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How Microsoft RDS in Windows Server 2012 simplifies VDI deployment

VDI deployment gets a little easier with updates to Microsoft RDS in Windows Server 2012, but is it enough to inch past Citrix and other vendors?

As we near the release of Windows 8 and Windows Server 2012, it's worth taking a look at how a few things have...

changed with Microsoft RDS in the new version. Most of the changes aren't earth-shattering or revolutionary, but there are a few surprises.

Of course, there will also be some features that will have you saying "It's about time!" Microsoft has come a long way from the virtual desktop infrastructure (VDI) capabilities of Windows Server 2008, making VDI deployment simpler in this latest release.

What's happening to RDP?

Perhaps you've already heard that Microsoft has all but abandoned the Remote Desktop Protocol (RDP) name in favor of RemoteFX. That doesn't mean RDP is gone, though. Remember, RemoteFX was an option on top of RDP in Server 2008 R2, but with a virtual desktop infrastructure (VDI) workload, it required a separate, compatible GPU to handle encoding. This made RemoteFX more of a niche solution and prevented widespread adoption.

At the same time, though, RemoteFX on Remote Desktop Services (RDS) did not require a GPU. Instead, it used software encoding that, while not as efficient as handling encoding with a separate GPU, was still a step or two up in terms of the remote desktop experience. Companies loved that they could just start using RemoteFX on Remote Desktop Session Hosts (RDSH) without any additional cost or hardware.

More on Microsoft RDS

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RemoteFX requirements in Windows Server 2012

With Windows Server 2012, Microsoft has made the software encoding version of RemoteFX available for VDI as well and has all but renamed RDP to RemoteFX. The underlying technology will still be RDP, but this latest evolution will be called RemoteFX (sort of like how Citrix HDX is the new name for its ICA protocol).

Where the encoding happens isn't the only thing changing. There are other new features that probably deserve their own articles. For instance, RemoteFX traditionally used the Transmission Control Protocol (TCP), but in Server 2012 it will be updated to also work via the User Datagram Protocol (UDP). This means that RemoteFX will use each protocol depending on what's being asked of it.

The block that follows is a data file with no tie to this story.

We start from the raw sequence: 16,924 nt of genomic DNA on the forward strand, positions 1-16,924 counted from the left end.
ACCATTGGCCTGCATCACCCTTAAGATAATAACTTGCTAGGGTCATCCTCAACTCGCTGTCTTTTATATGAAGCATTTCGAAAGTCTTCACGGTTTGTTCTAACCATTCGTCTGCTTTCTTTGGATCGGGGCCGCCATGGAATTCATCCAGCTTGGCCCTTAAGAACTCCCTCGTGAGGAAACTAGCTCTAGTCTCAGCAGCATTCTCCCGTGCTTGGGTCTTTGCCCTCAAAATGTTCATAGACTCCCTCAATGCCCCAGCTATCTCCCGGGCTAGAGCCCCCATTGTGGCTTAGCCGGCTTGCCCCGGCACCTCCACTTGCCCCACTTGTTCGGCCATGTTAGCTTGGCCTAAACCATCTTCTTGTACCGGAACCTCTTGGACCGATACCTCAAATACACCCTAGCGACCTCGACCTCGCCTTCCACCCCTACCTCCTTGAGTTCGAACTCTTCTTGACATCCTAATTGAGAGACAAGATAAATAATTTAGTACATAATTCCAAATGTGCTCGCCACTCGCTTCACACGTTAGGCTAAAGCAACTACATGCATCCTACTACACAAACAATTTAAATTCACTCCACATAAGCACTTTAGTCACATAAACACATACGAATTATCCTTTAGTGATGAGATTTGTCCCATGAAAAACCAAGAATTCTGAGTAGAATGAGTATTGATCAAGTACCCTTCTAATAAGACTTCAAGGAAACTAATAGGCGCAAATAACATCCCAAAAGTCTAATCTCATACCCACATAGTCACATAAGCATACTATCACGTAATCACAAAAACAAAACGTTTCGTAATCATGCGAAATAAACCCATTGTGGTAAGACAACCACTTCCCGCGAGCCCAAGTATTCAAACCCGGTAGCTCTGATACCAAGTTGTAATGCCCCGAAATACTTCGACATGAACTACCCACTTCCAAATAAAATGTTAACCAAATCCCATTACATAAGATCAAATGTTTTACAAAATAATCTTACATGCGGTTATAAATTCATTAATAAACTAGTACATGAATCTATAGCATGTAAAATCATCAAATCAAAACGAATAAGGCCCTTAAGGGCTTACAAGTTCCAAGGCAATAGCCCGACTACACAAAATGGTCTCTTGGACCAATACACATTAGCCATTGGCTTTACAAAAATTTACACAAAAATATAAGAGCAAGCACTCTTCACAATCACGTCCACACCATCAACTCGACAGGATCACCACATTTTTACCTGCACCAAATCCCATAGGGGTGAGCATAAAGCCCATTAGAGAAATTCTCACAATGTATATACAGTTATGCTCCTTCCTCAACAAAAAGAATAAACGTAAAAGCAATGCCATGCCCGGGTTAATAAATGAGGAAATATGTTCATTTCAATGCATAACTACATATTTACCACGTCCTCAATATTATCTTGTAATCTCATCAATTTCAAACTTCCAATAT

For instance, if a movie is playing, it may be more efficient to use UDP, which blasts packets from one place to another without waiting for handshakes or acknowledgements. Conversely, for things like keyboard strokes or mouse-button pushes, it would use TCP to verify that all the data is going where it needs to go, when it needs to go there. The end result is a nimble, efficient protocol that is also more effective over the WAN.

No more trickery to make VDI work

As we learned during's Geek Week way back in 2009, Microsoft has had what we call an "in-box" VDI offering as part of Windows Server 2008. If you think of it, all the parts were there. They had a broker, license server, hypervisor, secure gateway and Web interface, but there was nothing formalized pulling it all together. In fact, installing and deploying the built-in VDI offering from Server 2008 was one of the most convoluted things I've ever done.

The problem was that even though you had all the required components, the Remote Desktop Connection Broker wasn't aware of VDI or that virtual machines running Windows 7 could have remote desktop sessions on them. Instead, it only knew about terminal servers (RDSH servers).

Rather than update the broker, Microsoft's solution was to trick the broker into thinking it was guiding the users to an RDSH server by putting an RDSH server in "redirection mode," which is essentially an RDSH server without sessions. The users are then redirected to a virtual instance of Windows XP or Windows 7 running on Hyper-V.

As complex as that is, it was exacerbated by the fact that nothing was intuitive to set up. You'd need to install a simple role, and then change it to do something it wasn't meant to do. There were scripts to run, registry entries to change and a host of things that should never have to happen to deploy a remote desktop offering. In the end, the in-box VDI tool was complex and impractical, and it had to change.

In Windows Server 2012, the connection broker is now aware of both RDSH sessions and VDI sessions (that come via the Remote Desktop Virtualization Host role). What you get is a relatively easy solution where everything works the way it should (Figure 1).

Microsoft Remote Desktop Services